Rolling Stone ranked the Ramones at #26 on its list of the "100 Greatest Artists of All Time." They received a Grammy Lifetime Achievement Award in 2011 and were inducted into the Rock and Roll Hall of Fame in 2002. Learn More
The 'punk house' may come in any number of forms. The most common type is often where a large group of like-minded punks cram into a house usually intended to accommodate two or three people, resulting in low rent and, thus, extended hours of leisure for the residents to pursue their true interests. Learn More
From 1987 to 1995, Bristol, England's Sarah Records was a modest underground success and, for the most part, a critical laughingstock in its native country-sneeringly dismissed as the sad, final repository for a fringe style of music (variously referred to as “indie-pop,” “C86,” “cutie” and “twee”) whose moment had passed. Learn More
One Way Out is the powerful biography of The Allman Brothers Band, an oral history written with the band’s participation and filled with original, never-before-published interviews as well as personal letters and correspondence. This is the most in-depth look at a legendary American rock band that has meant so much to so many for so long.
From an idiosyncratic childhood in a sleepy British market town to the top of the international pop charts, this first critical examination of the life of Brian Eno charts a lengthy and colorful journey. Learn More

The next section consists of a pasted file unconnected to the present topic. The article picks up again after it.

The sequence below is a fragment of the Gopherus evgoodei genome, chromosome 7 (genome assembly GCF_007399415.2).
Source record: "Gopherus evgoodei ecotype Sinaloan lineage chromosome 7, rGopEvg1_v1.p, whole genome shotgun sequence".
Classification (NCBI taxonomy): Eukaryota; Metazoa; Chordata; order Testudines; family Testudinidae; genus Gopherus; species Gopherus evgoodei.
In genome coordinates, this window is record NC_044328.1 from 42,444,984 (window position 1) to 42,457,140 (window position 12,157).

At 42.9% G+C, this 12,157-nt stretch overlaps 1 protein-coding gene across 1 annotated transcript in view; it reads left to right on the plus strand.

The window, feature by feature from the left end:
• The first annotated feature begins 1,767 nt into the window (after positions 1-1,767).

Inspired by a real-life incident — getting his tie caught in a moving Moviola editing machine — Gene Deitch, cartoonist, animator, memoirist, renaissance man, created Nudnik, his Everyman character, a cross between Candide and Godot. Learn More
No Slam Dancing, No Stage Diving, No Spikes is an oral history of 80s-era alternative, metal and punk rock music told through the portal of one club Trenton, New Jersey's legendary City Gardens.
As the assistant editor of Melody Maker, Everett True was the first journalist to cover the Seattle music scene in early 1989 and interview Nirvana. He is responsible for bringing Hole, Pavement, Soundgarden, and a host of other bands to international attention.
Since his death in 1974 at the age of twenty-six, singer-songwriter Nick Drake has gained a huge international audience and come to be thought of as the epitome of English romanticism. But while his small body of work has evoked poetic comparisons with Blake and Keats, closer inspection of Drake’s music reveals many global and cosmopolitan influences that confound his status as an archetypal English troubadour. Learn More
While on a Nieman Fellowship at Harvard, journalist and novelist Paul Hemphill wrote of that pivotal moment in the late sixties when traditional defenders of the hillbilly roots of country music were confronted by the new influences and business realities of pop music. Learn More
As one of the greatest rock icons of all time, Gregg Allman has lived it all and then some. For almost fifty years, he's been creating some of the most recognizable songs in American rock, but never before has he paused to reflect on the long road he's traveled. Now, he tells the unflinching story of his life, laying bare the unvarnished truth about his wild ride that has spanned across the years.
In this new, revised edition of Monkee Business: The Revolutionary Made-For-TV Band, author Eric Lefcowitz follows the fascinating story of Micky Dolenz, Michael Nesmith, Peter Tork and the late Davy Jones to the present day, containing never-before-seen photographs and an nisightful new foreword by magician Penn Jillette. Learn More